Yet this story comes at a strategic place to show that this centurion is a man of good character. Immediately before this (Luke 6: 46-49), Jesus warns about the foolish man who builds his house on sand – the centurion, however, builds with eternity in mind.

And immediately after (Luke 7: 11-17), we have the story of the widow of Naim and the death of her only son. The centurion, for his part, must surely know that despite what Jesus may do, the slave too will eventually die, even if in old age, so his only motivations can be love and compassion, like the love of a parent.

This centurion can say do this, can say do that, but there is one thing he cannot do. He cannot give life itself. He recognises his limitations. He knows that he is dependent on Christ. In other words, he knows he is not self-dependent, he has to depend on God. He is a man of moving humility.

The centurion in Capernaum is not Jewish, he is an outsider. We do not know how he prays, or how he lives, or how he worships. It is enough for the people of Capernaum, and for Jesus, that he loves the people. He builds a place for the people to worship, to learn and to meet. He cares for their needs, physical and spiritual.

And Jesus responds to this deep and genuine agape. He goes to his house, where he finds a man of great love and compassion who truly has great faith.

But why should we be surprised?

I imagine this centurion already knew about Jesus and his disciples, and that Jesus and the disciples knew who the centurion was.

It is probable that Capernaum was the hometown of Simon Peter, Andrew, James and John, as well as the tax collector Matthew. Earlier in this Gospel, we read how on one Saturday Jesus taught in the synagogue in Capernaum and then healed a man who was possessed by an unclean spirit (see Luke 4: 31–36). Afterwards, he also healed Simon Peter’s mother-in-law there (Luke 4: 38-39).

When we have finished reading this morning’s Gospel story, we do not know the after-story. We do not know about the future faith of this centurion, whether he changed roles, changed his lifestyle, left politics and the army life behind him. We do not know.

We do not know about the future of the slave. We know he is found in good health … but for how long? Did he live to old age? Did he gain promotion, or even his freedom? What about his later religious beliefs? We do not know.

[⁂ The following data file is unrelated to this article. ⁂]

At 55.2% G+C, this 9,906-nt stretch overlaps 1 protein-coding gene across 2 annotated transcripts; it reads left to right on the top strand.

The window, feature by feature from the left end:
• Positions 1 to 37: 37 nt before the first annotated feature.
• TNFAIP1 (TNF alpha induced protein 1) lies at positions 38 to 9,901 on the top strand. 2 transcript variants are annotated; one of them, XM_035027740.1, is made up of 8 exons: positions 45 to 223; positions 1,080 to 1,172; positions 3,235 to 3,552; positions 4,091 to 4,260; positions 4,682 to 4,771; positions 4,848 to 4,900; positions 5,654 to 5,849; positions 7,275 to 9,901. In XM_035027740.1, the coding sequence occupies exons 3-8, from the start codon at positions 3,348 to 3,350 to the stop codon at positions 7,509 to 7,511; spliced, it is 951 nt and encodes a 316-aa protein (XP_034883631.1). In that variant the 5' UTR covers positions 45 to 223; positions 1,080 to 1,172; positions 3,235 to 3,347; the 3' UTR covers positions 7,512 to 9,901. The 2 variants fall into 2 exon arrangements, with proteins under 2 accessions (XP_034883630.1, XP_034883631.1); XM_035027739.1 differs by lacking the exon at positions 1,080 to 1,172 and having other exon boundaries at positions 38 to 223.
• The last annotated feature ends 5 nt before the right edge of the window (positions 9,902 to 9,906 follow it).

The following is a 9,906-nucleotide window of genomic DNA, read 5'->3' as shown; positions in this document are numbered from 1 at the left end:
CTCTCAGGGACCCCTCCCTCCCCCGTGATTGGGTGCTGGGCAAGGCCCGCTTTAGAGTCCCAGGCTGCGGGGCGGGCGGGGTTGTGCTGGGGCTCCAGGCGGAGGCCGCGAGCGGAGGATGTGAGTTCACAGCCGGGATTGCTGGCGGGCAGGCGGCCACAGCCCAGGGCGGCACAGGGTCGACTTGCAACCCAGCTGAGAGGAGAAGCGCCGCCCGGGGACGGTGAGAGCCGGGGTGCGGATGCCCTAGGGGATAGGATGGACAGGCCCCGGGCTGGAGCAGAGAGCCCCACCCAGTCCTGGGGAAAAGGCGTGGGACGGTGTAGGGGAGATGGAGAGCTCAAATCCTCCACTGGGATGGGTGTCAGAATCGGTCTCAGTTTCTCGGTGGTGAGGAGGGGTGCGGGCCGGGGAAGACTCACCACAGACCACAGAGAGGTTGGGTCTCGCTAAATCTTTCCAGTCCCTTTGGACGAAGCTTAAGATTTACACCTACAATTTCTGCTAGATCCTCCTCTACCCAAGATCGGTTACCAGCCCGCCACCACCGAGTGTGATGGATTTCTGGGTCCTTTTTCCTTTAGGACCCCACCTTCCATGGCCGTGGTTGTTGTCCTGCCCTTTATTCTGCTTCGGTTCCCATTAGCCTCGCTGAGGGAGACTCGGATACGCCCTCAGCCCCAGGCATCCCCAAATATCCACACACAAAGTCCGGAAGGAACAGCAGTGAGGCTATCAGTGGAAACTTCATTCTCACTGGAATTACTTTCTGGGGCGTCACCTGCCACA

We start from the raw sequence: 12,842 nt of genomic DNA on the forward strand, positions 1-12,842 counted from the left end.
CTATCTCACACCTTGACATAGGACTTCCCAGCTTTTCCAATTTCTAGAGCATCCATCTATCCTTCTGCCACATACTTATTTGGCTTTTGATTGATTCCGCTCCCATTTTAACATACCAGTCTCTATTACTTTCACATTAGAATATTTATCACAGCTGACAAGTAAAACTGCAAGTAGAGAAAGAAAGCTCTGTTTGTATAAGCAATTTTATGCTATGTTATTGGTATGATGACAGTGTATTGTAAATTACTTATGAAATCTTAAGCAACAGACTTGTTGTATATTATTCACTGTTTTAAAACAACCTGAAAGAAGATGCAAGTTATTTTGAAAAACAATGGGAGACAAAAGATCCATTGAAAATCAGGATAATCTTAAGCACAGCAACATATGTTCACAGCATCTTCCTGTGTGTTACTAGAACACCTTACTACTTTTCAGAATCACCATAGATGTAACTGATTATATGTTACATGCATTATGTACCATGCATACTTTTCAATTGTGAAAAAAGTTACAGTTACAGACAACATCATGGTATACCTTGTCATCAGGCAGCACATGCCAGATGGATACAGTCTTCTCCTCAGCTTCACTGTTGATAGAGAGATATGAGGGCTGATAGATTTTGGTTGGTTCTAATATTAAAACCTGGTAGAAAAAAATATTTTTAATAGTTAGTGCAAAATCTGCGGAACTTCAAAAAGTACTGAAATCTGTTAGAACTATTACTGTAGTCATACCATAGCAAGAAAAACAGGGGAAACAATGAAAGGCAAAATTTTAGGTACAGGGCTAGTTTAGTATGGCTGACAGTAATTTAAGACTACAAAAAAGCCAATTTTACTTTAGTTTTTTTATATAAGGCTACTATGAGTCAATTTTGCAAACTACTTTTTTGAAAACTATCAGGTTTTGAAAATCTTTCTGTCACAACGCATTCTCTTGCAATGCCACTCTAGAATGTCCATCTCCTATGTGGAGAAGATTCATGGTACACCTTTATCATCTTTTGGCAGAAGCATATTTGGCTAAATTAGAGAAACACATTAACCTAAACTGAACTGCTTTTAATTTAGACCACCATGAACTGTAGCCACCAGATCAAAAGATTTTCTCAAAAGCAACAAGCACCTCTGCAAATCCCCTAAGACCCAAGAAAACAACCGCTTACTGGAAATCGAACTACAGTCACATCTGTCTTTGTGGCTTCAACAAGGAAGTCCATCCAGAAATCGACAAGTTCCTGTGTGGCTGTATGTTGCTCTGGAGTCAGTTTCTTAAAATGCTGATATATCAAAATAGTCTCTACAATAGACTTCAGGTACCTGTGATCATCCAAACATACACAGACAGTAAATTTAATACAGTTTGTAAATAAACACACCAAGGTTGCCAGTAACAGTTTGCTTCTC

We do not know either what happens afterwards among the elders and friends sent out to Jesus. They arrive back late, after everything is over (see verse 10). But are they transformed? Do they move from respecting the centurion because of what he has done for him, to respecting him as an individual? Do they move from seeing him as an outsider to seeing him as an insider? Or will he remain on the margins, no matter how polite they may be about him … and no matter what Jesus does in his life?

This surprising story tells us that those we perceive as our enemies, as outsiders, as strangers, as foreigners, can teach us so much about trust and faith. In the end, this story is reminiscent of Christ’s teaching in the previous chapter: “Love your enemies, do good to those who hate you” (Luke 6: 27).

If we concentrate on healing and the miracle potential of this story, we may just sell ourselves short and miss the point of the story. Indeed, we know very little about the healing in this story, it tells us nothing about a healing ministry, it just tells us that when the elders and friends return to the house they find the slave is “in good health” (see verse 10).

Perhaps the real miracle is to be found when we wake up to the reminder once again that Jesus is concerned for those we regard as the outsider, those we treat as the other, those we exclude.

Who are our modern-day Gentiles? Those we describe as unbelievers, agnostics, atheists or secularists? These are the people the Church needs to listen to and to talk to today, just as Christ listens to the centurion’s delegates and friends, and eventually to the centurion himself.

Jesus commends the faith of the centurion. He has seen nothing like it, even among his own people. He commends the centurion for his faith, and invites us to embrace that calling to live as people of faith.

It is interesting in all of this that seemingly the slave is not aware of any of this. The slave plays a rather passive role in the story.